Hashers Cause Havoc At Woodleigh MRT
By now everyone has probably heard how a “white substance” caused the whole Woodleigh MRT station to be shut down on Tuesday (April 18). But did you know that the substance, found to be just baking flour, was left behind by 3 uncles known as “hashers”? What exactly are hashers, anyway??
Well, they are people who apparently leave behind things like these at MRT stations:
There were fears that the substance was made up of deadly anthrax spores, which can be used in terror attacks like the 2001 incident in the United States that killed 5 people.
But after it was found to be baking flour, one might think that it was the result of a tear in someone’s grocery bag — but why concentrated in just a few places?
Well, according to the police force, the bizarre situation was actually caused by 3 men, aged 69, 53 and 70, one of whom left the flour at the MRT station, and the other 2 were with him when he did it.
No, the 3 are not terrorists, but “hashers” — members of a society known as the Hash House Harriers (H3), a group of non-competitive running social clubs.
So basically, they are social runners, who did something extremely ill-advised — they left the flour to mark a running trail that for some reason went through the MRT station.
In other words, their “hash-tag” was flagged as inappropriate.
Here’s some information about the group:
Hash House Harriers
H3 dates back to 1938 in none other than our neighbour Malaysia, where British officers came up with a creative way to run off their excess calories. It was based off a British game, “Hare and Hounds”, where one group (Hares) has to run off and hide to prevent being caught by the other group (Hounds).
In other words, the colonial version of “hide and seek”, which kids used to do to in their free time in the 90s and earlier, before they all became obsessed with mobile devices and the Internet.
A difference between “hide and seek” and Hare and Hounds would be that the hares will leave clues for the hounds — the trail for the hashing will also be marked out in advance runners with flour, chalk or toilet paper.
The officers used the run as a way to “earn” the few beers they had after their exercise.
Why “Hash House Harriers”? Because several of the original members lived in the Selangor Club Annex, which was also known as the “Hash House”.
Their runs ended up being called “hash runs”.
It’s probable that this is the first time that you’re hearing of the H3, but it’s actually more popular in Singapore than you might think.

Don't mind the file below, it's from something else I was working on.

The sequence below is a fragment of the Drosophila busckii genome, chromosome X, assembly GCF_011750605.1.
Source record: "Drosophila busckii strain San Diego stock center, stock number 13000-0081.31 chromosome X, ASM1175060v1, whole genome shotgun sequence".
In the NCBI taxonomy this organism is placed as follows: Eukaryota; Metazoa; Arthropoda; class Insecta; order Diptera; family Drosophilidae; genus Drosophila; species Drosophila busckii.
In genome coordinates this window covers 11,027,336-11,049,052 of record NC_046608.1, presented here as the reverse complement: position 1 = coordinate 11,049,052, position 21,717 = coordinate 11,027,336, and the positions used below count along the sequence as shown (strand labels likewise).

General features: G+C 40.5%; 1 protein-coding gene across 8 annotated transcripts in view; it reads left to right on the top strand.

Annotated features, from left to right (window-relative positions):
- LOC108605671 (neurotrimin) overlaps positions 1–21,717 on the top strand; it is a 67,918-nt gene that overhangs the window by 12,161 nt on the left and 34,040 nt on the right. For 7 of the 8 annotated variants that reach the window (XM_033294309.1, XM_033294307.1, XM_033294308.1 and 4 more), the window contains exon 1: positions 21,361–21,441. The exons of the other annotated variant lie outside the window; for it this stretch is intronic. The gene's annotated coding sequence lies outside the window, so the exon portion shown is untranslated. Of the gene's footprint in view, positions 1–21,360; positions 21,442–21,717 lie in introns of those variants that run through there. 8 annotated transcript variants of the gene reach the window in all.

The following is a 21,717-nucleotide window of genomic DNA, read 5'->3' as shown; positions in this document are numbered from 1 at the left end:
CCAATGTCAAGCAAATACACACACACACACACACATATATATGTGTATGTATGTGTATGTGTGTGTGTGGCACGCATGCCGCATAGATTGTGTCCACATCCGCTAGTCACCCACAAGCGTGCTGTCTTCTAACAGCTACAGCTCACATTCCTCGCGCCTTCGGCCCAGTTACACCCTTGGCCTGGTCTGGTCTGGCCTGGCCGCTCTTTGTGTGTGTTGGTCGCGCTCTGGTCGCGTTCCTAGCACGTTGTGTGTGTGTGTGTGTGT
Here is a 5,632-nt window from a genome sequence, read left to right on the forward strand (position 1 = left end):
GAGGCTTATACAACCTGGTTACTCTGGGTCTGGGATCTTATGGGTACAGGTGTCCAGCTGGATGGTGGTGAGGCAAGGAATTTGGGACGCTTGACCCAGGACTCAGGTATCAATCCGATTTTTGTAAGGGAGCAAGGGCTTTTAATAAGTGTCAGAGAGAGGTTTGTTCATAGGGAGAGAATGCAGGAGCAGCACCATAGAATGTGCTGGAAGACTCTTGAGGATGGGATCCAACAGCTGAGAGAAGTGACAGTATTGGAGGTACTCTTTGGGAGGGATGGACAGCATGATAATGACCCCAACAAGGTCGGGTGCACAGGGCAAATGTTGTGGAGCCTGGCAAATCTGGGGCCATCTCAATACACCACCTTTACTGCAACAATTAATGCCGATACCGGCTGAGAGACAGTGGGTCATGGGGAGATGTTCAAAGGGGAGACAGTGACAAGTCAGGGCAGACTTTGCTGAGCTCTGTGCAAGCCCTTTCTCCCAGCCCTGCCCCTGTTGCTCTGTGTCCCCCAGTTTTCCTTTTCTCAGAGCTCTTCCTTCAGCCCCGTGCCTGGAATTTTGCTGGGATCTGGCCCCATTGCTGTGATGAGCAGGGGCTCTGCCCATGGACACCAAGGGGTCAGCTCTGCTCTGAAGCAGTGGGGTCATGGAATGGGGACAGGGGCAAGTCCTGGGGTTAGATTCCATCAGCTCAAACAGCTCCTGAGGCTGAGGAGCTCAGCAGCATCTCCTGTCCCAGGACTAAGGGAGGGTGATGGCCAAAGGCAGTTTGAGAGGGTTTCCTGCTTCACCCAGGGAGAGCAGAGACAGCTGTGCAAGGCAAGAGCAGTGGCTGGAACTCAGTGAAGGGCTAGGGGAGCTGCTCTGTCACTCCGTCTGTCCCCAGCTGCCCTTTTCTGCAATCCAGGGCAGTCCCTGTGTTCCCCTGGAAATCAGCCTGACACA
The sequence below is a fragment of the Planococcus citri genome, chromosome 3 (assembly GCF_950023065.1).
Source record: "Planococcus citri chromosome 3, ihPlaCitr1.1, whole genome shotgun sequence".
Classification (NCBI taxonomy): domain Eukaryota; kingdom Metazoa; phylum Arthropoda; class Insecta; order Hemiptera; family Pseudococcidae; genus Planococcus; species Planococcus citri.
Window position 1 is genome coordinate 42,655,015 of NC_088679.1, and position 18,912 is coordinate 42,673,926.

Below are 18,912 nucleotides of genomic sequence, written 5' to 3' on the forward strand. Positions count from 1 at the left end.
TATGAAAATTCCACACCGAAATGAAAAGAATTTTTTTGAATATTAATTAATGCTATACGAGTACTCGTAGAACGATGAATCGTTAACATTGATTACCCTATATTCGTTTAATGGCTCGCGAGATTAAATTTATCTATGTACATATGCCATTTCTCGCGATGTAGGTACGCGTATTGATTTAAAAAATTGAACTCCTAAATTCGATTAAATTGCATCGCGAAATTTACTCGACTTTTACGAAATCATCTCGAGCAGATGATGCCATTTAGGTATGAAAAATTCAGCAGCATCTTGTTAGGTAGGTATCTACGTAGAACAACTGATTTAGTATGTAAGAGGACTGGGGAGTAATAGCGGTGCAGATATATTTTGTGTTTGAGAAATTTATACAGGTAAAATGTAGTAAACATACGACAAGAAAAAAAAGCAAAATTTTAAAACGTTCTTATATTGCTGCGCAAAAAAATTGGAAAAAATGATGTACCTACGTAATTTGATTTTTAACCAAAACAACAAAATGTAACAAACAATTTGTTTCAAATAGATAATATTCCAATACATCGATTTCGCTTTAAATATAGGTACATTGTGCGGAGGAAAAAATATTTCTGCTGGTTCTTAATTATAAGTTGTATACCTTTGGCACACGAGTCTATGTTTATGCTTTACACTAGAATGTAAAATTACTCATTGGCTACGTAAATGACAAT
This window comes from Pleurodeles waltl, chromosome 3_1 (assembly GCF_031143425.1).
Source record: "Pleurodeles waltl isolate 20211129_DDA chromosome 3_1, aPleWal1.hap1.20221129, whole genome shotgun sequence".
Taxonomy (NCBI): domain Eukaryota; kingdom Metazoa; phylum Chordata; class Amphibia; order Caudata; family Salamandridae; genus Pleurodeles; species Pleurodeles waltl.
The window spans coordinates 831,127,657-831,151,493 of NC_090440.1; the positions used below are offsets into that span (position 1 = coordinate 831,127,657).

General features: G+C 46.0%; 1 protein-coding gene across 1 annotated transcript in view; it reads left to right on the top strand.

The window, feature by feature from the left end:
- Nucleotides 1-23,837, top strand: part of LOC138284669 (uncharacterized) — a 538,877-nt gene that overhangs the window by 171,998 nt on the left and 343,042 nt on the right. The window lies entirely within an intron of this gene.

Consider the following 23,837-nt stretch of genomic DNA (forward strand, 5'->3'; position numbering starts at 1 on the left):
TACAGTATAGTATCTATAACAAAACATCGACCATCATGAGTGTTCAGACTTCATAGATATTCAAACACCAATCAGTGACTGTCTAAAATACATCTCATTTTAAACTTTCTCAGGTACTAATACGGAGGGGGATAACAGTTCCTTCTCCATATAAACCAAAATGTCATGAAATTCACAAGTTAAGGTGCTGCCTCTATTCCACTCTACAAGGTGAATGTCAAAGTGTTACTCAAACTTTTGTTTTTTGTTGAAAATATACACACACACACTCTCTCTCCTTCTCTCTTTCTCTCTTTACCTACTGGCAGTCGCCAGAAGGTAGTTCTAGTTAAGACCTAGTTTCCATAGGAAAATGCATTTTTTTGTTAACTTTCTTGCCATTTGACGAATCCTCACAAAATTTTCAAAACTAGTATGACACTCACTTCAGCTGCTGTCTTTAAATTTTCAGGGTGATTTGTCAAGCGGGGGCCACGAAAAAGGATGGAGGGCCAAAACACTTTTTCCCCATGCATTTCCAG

Given that H3 started with our friendly next-door neighbours, it’s actually not really surprising that there are numerous H3 groups in Singapore.
In fact, The Straits Times reported that our small island is home to the second-oldest hash movement in the world. Many of these groups organise frequent runs for its members.
Some groups also are exclusively for men or women, while most groups are mixed.
Seletar Hash House Harriers
While there has been no official confirmation as to which H3 group the 3 uncles were from, we did a little digging and have a possible “suspect”.
The Seletar Hash House Harriers is men-only branch of the group that also had a hash run yesterday (April 18).
According to their website, a hash run was scheduled at 5.30pm on Tuesday, April 18 — just hours after the baking flour was found at Woodleigh MRT station.
And if you might think the run was cancelled after the security scare, you would be mistaken — the group (probably minus 3 members) went on the run anyway.
Here’s a video of them starting on the run:
The group may have started from Serangoon, but they managed to cover a impressive distance, and going all the way down south to the Rokeby Cafe in Jalan Riang.
And to a road near Potong Pasir Avenue 1 and Bendeemer Road, too judging from the road sign in this photo. That’s quite near Woodleigh MRT station.
If the 3 uncles nabbed by the police are indeed from the Seletar H3, it’s evident that the whole baking flour snafu did not dampen the spirits of their friends (although the rain might have).
It’s evident that Seletar H3 are a rather fun-loving group, that organise regular runs that are well attended.
They even describe themselves as “A DRINKING club with a RUNNING problem”, as they typically go out for drinks and a meal after their runs.
From what we have seen, “hashing” sounds like a healthy activity that doesn’t hurt anyone and looks like fun.
So it doesn’t seem like the 3 uncles behind the “baking flour incident” had any ill intent. However, they probably should have been wiser in the placement of their “trail”.
In other words, uncle ah, you want to mark trail don’t use white powder lah, and for goodness’ sake don’t do it in an MRT station!
After all, that’s what the National Parks Board guidelines given to hashers are for — we hope for their sake that this incident won’t result in further restrictions being imposed.
Featured image from Facebook
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